Big Ten Conference Preview
Team to Beat: Indiana.
The Hoosiers went 34-24-2 last year and advanced to the NCAA Tournament for the second time in three years under coach Chris Lemonis. Indiana gets several key pieces back from that team including infielder/righthander Matt Lloyd (.301/.393/.554, 11 HR), third baseman Luke Miller (.272/.331/.464, 10 HR) and outfielder Logan Sowers (.291/.356/.536, 13 HR), three big bats in the middle of its order who could have moved on to pro ball. The pitching staff returns largely intact, led by Lloyd (3-2, 2.23, 9 SV) and junior righthanders Jonathan Stiever (4-4, 4.31) and Pauly Milto (6-3, 3.92). Indiana has brought in back-to-back strong recruiting classes that have added depth to the roster. With their talent and experience, the Hoosiers enter the season ranked No. 20 and are ready to take a step forward this season.
Player of the Year: Robert Neustrom, OF, Iowa.
Neustrom was one of Iowa’s top hitters last season, batting .310/.358/.486 with nine home runs and 10 stolen bases for the Big Ten Tournament champions. He carried that momentum into the summer, when he earned all-star honors in the Cape Cod League and then led the Hawkeyes in hitting at the World University Games. Neustrom, a lefthanded hitter, has a solid combination of power and speed and could be Iowa’s highest draft pick since Wes Obermueller was picked in the second round in 1999.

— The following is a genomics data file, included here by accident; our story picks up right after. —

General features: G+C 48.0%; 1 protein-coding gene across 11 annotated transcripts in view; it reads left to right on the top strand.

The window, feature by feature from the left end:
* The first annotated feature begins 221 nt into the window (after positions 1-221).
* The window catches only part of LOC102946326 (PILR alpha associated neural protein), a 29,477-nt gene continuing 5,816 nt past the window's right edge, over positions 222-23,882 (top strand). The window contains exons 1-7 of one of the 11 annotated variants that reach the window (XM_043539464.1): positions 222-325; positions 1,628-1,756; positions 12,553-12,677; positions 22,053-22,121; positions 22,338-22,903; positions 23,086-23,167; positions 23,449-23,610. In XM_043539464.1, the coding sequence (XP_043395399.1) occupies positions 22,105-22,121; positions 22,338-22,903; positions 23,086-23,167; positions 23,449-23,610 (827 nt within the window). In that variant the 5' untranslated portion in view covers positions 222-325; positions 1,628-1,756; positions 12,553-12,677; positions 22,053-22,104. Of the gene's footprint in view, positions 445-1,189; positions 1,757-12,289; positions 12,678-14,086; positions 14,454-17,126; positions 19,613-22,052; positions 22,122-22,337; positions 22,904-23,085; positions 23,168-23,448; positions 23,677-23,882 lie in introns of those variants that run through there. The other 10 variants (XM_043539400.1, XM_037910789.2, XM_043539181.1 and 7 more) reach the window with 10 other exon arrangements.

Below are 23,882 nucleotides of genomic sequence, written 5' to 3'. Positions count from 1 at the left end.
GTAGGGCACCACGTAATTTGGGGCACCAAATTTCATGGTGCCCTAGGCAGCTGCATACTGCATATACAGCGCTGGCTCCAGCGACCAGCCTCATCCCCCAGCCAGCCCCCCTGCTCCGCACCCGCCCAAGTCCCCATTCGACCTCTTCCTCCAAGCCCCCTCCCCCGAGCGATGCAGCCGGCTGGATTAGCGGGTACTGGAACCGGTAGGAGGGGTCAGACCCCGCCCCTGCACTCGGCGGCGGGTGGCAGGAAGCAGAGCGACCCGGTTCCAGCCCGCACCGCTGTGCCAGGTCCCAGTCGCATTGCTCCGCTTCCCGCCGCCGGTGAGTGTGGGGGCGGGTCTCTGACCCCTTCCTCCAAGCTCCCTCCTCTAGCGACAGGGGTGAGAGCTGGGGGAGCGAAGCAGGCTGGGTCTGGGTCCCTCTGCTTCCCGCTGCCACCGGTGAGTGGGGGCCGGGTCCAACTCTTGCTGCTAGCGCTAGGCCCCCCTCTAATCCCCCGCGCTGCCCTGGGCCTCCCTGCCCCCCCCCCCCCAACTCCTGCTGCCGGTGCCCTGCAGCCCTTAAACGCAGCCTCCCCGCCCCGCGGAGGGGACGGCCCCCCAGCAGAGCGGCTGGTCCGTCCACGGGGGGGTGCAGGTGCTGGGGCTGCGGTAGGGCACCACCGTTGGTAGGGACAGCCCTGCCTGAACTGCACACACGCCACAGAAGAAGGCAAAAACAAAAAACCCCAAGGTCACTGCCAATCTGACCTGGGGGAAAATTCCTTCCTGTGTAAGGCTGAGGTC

Pitcher of the Year: Jonathan Stiever, RHP, Indiana.
Stiever had a solid sophomore season for the Hoosiers and is in position to take a jump as a junior. He throws his fastball in the low 90s, touching 95 mph, and pairs it with a good slider. But Stiever’s best tool is his control. He posted a 57-to-9 strikeout-to-walk ratio in 77 innings last spring and followed that up in the Cape Cod League with a 25-to-2 mark in 28.1 innings, which was the best in the circuit. His strike-throwing ability combined with his pure stuff makes him tough to beat on Friday nights.